Whenever I attempt to run an executable built from my Qt application. I’ve tried creating a hooks-PyQt4.QtGui.py, hooks-PyQt4.QtGui.py, and a number of permutations thereof without much luck. So, I decided to go back to trying out py2exe only to discover that the problem I was having with it was due to a really stupid mistake on my part.

As it turns out, you cannot simply create a setup.py setup script anywhere you like, even during testing. Here’s my application layout (roughly):


I had placed my setup.py under Chatly/chatly/client temporarily in the hopes it’d save some typing when indicating the script path during the build process. ‘Course, if I had been thinking clearly about previous .eggs I’ve built, I should have known this wouldn’t work. Nevertheless, I tried it and ran into this:

D:\python25\lib\distutils\dist.py:263: UserWarning: Unknown distribution option:
usage: setup.py [global_opts] cmd1 [cmd1_opts] [cmd2 [cmd2_opts] ...]
   or: setup.py --help [cmd1 cmd2 ...]
   or: setup.py --help-commands
   or: setup.py cmd --help

error: invalid command 'py2exe'

(Yeah, this is from Windows. Since I’m building a Windows app in Python, it’s a necessity. Cygwin doesn’t work for this in particular, unfortunately. I hate the command prompt–it’s too anemic and lacks the utility of a proper shell.)

Since I’ve always created Python applications in distributable packages (like eggs) the right way, I’ve never experienced this particular error. When I was searching Google for clues, I expected some obvious answer. There weren’t any. Some people discovered they had py2exe installed twice (how?) and others were simply not using the correct arguments passed to setup(). Since my setup.py looked like this:

from setuptools import setup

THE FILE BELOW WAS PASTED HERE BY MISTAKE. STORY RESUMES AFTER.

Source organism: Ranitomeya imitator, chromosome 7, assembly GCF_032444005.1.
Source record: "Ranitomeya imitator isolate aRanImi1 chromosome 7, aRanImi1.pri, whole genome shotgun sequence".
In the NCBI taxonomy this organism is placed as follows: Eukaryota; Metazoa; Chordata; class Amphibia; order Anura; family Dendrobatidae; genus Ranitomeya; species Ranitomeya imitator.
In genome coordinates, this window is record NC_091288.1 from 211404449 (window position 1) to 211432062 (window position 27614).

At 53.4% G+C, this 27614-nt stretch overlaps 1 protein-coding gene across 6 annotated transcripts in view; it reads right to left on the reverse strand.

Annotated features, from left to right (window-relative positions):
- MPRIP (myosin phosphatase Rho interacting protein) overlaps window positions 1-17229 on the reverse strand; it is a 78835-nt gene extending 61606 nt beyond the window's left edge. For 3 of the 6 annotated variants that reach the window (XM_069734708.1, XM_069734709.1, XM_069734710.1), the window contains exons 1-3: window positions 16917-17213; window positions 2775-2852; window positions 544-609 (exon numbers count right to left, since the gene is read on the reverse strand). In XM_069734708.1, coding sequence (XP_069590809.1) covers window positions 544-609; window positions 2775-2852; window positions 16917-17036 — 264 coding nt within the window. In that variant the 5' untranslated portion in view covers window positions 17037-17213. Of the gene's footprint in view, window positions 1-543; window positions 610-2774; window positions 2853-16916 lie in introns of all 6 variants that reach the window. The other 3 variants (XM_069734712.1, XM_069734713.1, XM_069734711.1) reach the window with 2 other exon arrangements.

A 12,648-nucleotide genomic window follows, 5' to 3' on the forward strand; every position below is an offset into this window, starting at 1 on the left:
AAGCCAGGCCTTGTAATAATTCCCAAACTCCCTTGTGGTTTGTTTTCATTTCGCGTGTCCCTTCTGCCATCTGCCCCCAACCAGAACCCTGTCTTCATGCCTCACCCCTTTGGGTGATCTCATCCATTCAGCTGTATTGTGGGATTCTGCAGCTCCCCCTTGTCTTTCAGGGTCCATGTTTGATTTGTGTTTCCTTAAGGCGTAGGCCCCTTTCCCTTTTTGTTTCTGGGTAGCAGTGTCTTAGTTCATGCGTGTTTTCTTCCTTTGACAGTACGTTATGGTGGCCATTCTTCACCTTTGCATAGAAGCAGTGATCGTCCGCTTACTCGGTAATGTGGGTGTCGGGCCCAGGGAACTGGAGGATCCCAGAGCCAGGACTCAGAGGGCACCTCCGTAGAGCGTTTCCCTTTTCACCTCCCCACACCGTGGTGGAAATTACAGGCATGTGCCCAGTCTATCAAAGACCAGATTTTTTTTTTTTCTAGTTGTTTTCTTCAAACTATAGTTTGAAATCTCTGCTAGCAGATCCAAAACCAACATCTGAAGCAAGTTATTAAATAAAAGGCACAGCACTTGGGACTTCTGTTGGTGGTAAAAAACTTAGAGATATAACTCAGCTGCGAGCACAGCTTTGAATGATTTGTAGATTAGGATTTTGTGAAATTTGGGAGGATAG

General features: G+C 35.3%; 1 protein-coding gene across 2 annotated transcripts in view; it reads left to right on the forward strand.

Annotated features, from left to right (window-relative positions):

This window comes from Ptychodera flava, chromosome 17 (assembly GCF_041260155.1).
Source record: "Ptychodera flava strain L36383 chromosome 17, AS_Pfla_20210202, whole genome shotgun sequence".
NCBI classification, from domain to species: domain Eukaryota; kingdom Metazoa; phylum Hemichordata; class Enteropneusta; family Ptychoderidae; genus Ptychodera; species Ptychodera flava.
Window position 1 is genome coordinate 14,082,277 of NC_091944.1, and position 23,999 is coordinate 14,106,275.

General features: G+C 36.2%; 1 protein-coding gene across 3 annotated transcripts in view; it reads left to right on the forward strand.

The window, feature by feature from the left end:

import py2exe

I was pretty sure that wasn’t a problem. I did read the py2exe documentation, after all.

Then I tried something. I figured that if, perhaps, py2exe were causing a problem, I could simply uninstall it, run the setup.py as it existed, and it’d generate an ImportError, right?

Nope. Same error.

That was when I began to realize it was some rather stupid mistake on my part with the choice of positioning for setup.py. When I moved it to the project root outside any package where it’s supposed to live, it worked fine. Oops.

The problem with building a PyQt application still troubled me, though. The documentation for py2exe is fairly extensive (thankfully), and after some digging around, I discovered that the missing QtGui import–rather, the one that wasn’t working–could be resolved similarly to the _qt issue mentioned in py2exe’s documentation. The result was a setup.py that looks like this:

from setuptools import setup
import py2exe
setup(windows=["chatly/client/ui/qtui.py"], options={"py2exe": {
         "includes": ["sip", "PyQt4.QtGui"]}})

PyQt4.QtGui is required to import the Qt GUI classes since they’re evidently not imported by py2exe’s internals during build. sip is also required (it’s a part of the PyQt build process) and without it, nothing will work.

The finished product is a distributable package that works rather nicely–on Windows.